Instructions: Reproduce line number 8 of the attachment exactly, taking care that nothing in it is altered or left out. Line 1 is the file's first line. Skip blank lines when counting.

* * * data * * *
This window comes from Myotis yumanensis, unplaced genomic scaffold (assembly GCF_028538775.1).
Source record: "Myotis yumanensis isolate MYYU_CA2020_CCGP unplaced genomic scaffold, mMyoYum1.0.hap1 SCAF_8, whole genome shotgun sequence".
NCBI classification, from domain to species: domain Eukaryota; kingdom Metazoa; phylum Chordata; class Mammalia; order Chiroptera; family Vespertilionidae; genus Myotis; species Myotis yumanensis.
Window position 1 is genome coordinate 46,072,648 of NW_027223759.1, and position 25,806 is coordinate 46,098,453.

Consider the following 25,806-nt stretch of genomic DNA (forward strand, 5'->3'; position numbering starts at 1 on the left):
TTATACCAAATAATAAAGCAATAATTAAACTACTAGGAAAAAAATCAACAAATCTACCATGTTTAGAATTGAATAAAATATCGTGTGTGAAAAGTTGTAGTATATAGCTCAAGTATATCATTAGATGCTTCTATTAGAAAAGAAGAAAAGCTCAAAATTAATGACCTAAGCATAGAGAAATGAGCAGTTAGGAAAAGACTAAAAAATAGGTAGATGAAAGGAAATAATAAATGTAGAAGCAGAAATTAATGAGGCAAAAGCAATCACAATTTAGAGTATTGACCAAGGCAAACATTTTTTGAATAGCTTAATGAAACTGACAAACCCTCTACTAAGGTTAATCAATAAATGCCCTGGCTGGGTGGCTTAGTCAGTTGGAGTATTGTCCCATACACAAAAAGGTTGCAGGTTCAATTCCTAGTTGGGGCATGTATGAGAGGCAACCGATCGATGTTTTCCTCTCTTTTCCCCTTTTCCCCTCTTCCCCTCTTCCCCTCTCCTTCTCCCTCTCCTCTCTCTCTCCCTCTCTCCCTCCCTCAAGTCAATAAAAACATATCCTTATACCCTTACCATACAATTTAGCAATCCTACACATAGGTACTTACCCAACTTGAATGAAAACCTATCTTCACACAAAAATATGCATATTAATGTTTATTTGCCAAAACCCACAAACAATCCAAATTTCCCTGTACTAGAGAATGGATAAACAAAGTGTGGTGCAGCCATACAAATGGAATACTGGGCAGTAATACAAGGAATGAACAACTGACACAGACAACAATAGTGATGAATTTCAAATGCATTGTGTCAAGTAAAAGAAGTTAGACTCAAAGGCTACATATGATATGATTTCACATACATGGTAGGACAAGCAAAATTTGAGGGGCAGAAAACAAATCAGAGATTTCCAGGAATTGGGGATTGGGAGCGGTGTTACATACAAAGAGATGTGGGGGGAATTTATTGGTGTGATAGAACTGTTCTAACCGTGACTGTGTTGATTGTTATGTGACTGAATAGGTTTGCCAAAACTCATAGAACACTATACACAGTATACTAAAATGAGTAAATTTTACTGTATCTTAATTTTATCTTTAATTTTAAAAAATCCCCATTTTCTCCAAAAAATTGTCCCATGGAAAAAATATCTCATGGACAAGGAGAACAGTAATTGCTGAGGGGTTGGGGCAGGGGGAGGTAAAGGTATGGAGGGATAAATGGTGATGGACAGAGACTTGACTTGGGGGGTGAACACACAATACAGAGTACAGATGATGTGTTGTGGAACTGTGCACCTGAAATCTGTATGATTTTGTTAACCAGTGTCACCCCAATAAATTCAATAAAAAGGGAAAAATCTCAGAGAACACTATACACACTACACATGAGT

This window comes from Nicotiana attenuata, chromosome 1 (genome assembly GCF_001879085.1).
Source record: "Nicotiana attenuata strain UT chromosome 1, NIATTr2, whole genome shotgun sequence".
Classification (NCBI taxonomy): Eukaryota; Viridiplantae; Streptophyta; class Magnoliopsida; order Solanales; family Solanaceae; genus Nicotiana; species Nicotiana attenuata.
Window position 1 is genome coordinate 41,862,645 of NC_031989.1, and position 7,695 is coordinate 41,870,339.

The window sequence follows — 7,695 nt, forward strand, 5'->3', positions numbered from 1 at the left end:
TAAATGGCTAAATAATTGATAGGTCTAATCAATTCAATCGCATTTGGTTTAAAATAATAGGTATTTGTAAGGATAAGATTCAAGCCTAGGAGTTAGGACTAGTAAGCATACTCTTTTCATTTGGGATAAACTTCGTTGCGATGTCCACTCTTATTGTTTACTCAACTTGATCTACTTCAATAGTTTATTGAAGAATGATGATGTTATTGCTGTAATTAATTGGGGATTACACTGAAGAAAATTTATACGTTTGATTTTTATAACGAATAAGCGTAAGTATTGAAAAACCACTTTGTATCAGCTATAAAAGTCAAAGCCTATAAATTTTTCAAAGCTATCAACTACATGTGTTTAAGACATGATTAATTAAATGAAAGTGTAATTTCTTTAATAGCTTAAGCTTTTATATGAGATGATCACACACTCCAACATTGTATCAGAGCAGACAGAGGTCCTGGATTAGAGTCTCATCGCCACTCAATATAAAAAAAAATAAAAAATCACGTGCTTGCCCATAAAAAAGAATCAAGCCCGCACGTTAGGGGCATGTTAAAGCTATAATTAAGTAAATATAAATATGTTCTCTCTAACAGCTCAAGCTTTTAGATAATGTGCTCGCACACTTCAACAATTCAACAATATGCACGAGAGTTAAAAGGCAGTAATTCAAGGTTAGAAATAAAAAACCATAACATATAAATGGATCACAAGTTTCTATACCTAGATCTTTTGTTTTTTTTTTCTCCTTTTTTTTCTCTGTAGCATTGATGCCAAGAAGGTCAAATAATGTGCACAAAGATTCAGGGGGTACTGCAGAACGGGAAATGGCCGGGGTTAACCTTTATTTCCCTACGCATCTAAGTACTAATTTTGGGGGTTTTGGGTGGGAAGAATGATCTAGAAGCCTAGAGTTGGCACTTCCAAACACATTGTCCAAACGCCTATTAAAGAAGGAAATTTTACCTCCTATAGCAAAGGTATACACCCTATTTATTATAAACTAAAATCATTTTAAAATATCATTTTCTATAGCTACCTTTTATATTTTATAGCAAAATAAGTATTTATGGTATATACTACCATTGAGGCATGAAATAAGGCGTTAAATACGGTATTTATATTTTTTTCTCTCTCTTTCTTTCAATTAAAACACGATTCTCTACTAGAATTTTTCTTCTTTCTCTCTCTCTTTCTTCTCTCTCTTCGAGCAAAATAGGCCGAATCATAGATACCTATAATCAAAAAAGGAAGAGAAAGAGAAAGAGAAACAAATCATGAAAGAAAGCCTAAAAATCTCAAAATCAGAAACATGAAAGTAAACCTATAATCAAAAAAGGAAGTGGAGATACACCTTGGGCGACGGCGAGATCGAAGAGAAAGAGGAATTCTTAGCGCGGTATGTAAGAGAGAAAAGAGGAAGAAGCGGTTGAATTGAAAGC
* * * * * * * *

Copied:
Source record: "Nicotiana attenuata strain UT chromosome 1, NIATTr2, whole genome shotgun sequence".